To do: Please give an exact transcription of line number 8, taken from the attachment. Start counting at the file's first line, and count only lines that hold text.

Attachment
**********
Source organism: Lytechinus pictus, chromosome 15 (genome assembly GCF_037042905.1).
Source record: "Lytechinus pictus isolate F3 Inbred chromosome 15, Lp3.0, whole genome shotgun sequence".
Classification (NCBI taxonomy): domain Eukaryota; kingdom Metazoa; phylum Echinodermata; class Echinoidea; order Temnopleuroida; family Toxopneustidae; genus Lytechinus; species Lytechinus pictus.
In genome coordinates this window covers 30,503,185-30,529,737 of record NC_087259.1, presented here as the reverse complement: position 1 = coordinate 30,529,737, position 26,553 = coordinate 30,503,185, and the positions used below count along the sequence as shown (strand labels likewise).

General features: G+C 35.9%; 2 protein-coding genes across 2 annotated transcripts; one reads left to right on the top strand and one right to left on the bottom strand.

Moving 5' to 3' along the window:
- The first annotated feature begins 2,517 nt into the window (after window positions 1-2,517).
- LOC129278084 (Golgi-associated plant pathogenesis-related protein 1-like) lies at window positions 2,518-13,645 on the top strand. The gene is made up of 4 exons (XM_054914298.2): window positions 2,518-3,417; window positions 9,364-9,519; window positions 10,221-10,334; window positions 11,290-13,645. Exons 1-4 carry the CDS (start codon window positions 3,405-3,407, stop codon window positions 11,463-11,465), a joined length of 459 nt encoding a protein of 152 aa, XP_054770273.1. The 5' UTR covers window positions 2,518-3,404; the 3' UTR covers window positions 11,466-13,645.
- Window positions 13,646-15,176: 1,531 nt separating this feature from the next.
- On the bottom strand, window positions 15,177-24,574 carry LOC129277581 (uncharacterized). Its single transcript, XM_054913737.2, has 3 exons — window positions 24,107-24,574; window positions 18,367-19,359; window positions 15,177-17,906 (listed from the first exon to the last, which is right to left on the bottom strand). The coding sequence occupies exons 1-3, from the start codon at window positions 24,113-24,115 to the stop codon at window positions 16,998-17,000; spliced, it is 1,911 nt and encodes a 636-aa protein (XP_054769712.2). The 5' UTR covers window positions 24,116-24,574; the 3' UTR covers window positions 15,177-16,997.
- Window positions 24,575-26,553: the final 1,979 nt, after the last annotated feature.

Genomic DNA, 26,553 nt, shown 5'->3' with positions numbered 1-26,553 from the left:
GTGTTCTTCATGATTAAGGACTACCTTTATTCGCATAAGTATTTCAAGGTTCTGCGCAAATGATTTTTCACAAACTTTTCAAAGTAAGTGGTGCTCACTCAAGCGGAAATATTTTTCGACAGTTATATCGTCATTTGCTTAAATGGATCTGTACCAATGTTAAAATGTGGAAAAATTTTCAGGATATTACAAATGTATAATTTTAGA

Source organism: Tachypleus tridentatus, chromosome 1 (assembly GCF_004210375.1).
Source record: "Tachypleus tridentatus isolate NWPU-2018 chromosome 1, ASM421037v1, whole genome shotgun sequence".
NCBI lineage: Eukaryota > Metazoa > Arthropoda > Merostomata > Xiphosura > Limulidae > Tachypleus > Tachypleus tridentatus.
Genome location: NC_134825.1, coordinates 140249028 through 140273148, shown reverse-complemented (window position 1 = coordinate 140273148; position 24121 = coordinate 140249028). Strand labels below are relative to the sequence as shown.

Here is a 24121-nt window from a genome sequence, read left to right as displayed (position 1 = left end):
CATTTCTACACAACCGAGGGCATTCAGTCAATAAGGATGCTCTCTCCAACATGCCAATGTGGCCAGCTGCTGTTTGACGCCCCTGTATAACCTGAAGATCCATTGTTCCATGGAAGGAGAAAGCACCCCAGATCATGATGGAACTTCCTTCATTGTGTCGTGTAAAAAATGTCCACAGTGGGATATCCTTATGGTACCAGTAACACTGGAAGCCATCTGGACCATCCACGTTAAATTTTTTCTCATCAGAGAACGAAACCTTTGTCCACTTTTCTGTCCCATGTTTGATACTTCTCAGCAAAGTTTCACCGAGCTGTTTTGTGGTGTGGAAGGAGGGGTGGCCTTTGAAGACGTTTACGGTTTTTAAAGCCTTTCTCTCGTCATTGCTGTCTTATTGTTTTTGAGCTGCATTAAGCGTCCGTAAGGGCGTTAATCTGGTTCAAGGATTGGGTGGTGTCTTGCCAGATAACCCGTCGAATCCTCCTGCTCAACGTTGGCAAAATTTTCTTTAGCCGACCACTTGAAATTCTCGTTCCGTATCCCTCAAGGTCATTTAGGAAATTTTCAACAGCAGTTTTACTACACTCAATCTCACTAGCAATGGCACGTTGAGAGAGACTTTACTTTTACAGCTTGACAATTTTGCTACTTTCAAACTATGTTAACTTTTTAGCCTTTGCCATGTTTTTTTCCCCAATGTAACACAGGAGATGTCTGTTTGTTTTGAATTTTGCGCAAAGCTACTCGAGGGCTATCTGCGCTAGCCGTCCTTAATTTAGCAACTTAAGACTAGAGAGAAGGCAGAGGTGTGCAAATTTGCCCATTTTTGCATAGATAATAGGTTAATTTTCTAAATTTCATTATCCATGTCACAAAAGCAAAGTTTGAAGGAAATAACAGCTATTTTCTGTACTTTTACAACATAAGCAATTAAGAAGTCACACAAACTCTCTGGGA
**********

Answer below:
- LOC129278084 (Golgi-associated plant pathogenesis-related protein 1-like) lies at window positions 2,518-13,645 on the top strand. The gene is made up of 4 exons (XM_054914298.2): window positions 2,518-3,417; window positions 9,364-9,519; window positions 10,221-10,334; window positions 11,290-13,645. Exons 1-4 carry the CDS (start codon window positions 3,405-3,407, stop codon window positions 11,463-11,465), a joined length of 459 nt encoding a protein of 152 aa, XP_054770273.1. The 5' UTR covers window positions 2,518-3,404; the 3' UTR covers window positions 11,466-13,645.